vMocion's V3 platform uses electrodes placed across the skull that mimic the motion seen by VR users in real-time, so they can 'feel' movement.
Motion sickness occurs because of a disconnect between what the eyes see and what the inner ear perceives. vMocion’s 3V platform overcomes this by using Galvanic Vestibular Stimulation (GVS), where four pads are placed across the skull to send 3D motion signals from one inner ear to the other. Widely used in aerospace training during flight simulations, GVS has been adapted by researchers at the Mayo Clinic to sync up with what the user is seeing in real-time, so that their brains are tricked into ‘feeling’ what they see. While plans are underway to offer the system to VR headset developers, vMocion believes their platform could also enable the film industry to create more immersive sensorial experiences.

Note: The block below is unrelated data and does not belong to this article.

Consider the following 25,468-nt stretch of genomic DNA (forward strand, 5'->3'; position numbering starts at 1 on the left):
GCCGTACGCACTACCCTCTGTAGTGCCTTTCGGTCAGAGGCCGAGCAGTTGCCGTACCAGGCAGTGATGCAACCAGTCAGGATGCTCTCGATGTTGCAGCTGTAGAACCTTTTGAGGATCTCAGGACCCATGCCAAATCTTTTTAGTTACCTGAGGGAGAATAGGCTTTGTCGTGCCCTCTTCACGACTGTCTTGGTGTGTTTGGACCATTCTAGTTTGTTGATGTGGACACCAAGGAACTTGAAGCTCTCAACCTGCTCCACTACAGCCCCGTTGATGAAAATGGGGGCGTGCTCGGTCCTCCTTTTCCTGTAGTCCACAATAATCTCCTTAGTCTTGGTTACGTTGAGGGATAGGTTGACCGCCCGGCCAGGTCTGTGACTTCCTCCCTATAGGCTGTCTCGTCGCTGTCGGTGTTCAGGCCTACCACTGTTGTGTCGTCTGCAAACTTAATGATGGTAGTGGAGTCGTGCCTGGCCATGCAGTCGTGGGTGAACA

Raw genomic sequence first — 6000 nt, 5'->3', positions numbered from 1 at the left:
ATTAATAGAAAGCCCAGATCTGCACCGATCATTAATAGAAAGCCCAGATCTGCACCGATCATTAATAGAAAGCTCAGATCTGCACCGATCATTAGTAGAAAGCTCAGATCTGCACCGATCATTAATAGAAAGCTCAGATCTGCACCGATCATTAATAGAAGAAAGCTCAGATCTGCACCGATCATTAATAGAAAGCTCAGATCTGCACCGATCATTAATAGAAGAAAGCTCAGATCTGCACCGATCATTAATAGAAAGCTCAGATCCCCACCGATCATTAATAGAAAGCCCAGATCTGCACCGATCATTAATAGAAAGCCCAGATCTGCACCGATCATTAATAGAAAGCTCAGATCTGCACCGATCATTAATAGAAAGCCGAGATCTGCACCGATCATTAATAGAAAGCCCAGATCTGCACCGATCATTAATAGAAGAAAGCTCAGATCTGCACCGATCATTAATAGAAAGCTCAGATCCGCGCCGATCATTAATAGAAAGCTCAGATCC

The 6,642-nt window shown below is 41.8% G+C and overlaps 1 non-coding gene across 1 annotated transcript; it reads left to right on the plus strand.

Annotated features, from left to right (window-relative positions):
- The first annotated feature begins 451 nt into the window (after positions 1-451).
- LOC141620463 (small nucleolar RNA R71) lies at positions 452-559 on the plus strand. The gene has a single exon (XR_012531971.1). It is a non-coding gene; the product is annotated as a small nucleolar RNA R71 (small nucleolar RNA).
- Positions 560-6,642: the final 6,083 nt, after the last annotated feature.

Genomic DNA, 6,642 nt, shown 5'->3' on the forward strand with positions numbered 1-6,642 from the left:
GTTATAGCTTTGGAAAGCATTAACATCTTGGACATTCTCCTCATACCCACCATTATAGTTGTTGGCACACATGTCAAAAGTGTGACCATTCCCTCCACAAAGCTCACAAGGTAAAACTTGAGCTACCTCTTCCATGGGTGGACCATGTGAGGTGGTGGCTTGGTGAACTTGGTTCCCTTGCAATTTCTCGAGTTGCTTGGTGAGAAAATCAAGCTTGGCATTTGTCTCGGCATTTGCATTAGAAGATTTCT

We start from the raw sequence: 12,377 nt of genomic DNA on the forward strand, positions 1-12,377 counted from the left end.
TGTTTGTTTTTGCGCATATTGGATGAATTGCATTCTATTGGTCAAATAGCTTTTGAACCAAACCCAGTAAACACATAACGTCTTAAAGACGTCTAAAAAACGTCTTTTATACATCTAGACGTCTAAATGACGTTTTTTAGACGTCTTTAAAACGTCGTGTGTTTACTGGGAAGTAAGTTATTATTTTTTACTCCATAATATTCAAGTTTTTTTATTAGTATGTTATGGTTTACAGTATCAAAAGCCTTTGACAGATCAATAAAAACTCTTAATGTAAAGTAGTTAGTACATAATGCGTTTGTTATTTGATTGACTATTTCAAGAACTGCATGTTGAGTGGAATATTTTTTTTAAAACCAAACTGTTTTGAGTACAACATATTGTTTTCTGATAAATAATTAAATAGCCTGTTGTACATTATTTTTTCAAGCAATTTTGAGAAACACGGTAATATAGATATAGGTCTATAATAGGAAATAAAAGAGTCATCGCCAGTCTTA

What other industries could benefit from vMocion’s system?